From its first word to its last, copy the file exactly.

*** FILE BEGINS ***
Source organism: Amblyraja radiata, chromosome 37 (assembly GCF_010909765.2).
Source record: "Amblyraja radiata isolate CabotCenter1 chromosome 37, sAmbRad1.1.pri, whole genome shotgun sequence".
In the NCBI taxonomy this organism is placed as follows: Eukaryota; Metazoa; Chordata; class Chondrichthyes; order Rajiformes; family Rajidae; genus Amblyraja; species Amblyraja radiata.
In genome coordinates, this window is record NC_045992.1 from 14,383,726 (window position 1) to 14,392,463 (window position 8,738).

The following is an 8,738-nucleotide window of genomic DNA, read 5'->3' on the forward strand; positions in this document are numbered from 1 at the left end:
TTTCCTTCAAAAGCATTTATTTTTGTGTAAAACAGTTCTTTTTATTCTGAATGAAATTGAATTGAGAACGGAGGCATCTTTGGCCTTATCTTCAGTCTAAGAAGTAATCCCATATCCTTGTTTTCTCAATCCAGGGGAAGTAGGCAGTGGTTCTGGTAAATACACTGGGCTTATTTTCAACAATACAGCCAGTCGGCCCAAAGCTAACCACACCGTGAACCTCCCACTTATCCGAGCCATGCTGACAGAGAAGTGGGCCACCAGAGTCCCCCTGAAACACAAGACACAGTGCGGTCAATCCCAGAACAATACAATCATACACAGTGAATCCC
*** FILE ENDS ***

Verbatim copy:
Source organism: Amblyraja radiata, chromosome 37 (assembly GCF_010909765.2).
Source record: "Amblyraja radiata isolate CabotCenter1 chromosome 37, sAmbRad1.1.pri, whole genome shotgun sequence".
In the NCBI taxonomy this organism is placed as follows: Eukaryota; Metazoa; Chordata; class Chondrichthyes; order Rajiformes; family Rajidae; genus Amblyraja; species Amblyraja radiata.
In genome coordinates, this window is record NC_045992.1 from 14,383,726 (window position 1) to 14,392,463 (window position 8,738).

The following is an 8,738-nucleotide window of genomic DNA, read 5'->3' on the forward strand; positions in this document are numbered from 1 at the left end:
TTTCCTTCAAAAGCATTTATTTTTGTGTAAAACAGTTCTTTTTATTCTGAATGAAATTGAATTGAGAACGGAGGCATCTTTGGCCTTATCTTCAGTCTAAGAAGTAATCCCATATCCTTGTTTTCTCAATCCAGGGGAAGTAGGCAGTGGTTCTGGTAAATACACTGGGCTTATTTTCAACAATACAGCCAGTCGGCCCAAAGCTAACCACACCGTGAACCTCCCACTTATCCGAGCCATGCTGACAGAGAAGTGGGCCACCAGAGTCCCCCTGAAACACAAGACACAGTGCGGTCAATCCCAGAACAATACAATCATACACAGTGAATCCC